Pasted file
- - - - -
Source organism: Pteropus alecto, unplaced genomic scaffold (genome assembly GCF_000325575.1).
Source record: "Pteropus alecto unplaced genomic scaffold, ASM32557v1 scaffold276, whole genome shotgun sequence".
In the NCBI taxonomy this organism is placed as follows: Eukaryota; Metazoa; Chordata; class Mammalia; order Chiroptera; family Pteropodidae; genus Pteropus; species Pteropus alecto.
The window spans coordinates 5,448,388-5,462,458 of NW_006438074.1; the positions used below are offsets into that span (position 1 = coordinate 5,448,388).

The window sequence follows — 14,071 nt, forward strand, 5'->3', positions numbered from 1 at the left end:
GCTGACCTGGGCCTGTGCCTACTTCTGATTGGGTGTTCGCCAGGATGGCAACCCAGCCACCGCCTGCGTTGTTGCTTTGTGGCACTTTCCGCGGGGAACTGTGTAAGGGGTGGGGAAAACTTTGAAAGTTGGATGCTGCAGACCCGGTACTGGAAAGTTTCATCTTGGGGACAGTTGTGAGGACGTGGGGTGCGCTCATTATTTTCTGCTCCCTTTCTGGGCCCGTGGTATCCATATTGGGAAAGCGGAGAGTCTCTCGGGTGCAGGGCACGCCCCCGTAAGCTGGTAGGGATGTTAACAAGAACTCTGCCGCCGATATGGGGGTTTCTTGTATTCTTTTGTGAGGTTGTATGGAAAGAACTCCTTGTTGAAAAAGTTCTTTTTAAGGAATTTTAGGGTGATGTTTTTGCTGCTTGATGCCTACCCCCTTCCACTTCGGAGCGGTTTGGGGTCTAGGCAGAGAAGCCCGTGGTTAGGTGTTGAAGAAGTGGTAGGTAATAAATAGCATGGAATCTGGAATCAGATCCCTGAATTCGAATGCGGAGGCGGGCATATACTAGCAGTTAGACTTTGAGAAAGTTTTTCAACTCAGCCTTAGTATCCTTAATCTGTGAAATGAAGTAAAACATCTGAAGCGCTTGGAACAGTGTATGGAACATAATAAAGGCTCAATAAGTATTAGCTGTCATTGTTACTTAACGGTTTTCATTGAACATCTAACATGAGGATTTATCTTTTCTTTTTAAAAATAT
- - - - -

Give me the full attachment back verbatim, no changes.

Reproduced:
Source organism: Pteropus alecto, unplaced genomic scaffold (genome assembly GCF_000325575.1).
Source record: "Pteropus alecto unplaced genomic scaffold, ASM32557v1 scaffold276, whole genome shotgun sequence".
In the NCBI taxonomy this organism is placed as follows: Eukaryota; Metazoa; Chordata; class Mammalia; order Chiroptera; family Pteropodidae; genus Pteropus; species Pteropus alecto.
The window spans coordinates 5,448,388-5,462,458 of NW_006438074.1; the positions used below are offsets into that span (position 1 = coordinate 5,448,388).

The window sequence follows — 14,071 nt, forward strand, 5'->3', positions numbered from 1 at the left end:
GCTGACCTGGGCCTGTGCCTACTTCTGATTGGGTGTTCGCCAGGATGGCAACCCAGCCACCGCCTGCGTTGTTGCTTTGTGGCACTTTCCGCGGGGAACTGTGTAAGGGGTGGGGAAAACTTTGAAAGTTGGATGCTGCAGACCCGGTACTGGAAAGTTTCATCTTGGGGACAGTTGTGAGGACGTGGGGTGCGCTCATTATTTTCTGCTCCCTTTCTGGGCCCGTGGTATCCATATTGGGAAAGCGGAGAGTCTCTCGGGTGCAGGGCACGCCCCCGTAAGCTGGTAGGGATGTTAACAAGAACTCTGCCGCCGATATGGGGGTTTCTTGTATTCTTTTGTGAGGTTGTATGGAAAGAACTCCTTGTTGAAAAAGTTCTTTTTAAGGAATTTTAGGGTGATGTTTTTGCTGCTTGATGCCTACCCCCTTCCACTTCGGAGCGGTTTGGGGTCTAGGCAGAGAAGCCCGTGGTTAGGTGTTGAAGAAGTGGTAGGTAATAAATAGCATGGAATCTGGAATCAGATCCCTGAATTCGAATGCGGAGGCGGGCATATACTAGCAGTTAGACTTTGAGAAAGTTTTTCAACTCAGCCTTAGTATCCTTAATCTGTGAAATGAAGTAAAACATCTGAAGCGCTTGGAACAGTGTATGGAACATAATAAAGGCTCAATAAGTATTAGCTGTCATTGTTACTTAACGGTTTTCATTGAACATCTAACATGAGGATTTATCTTTTCTTTTTAAAAATAT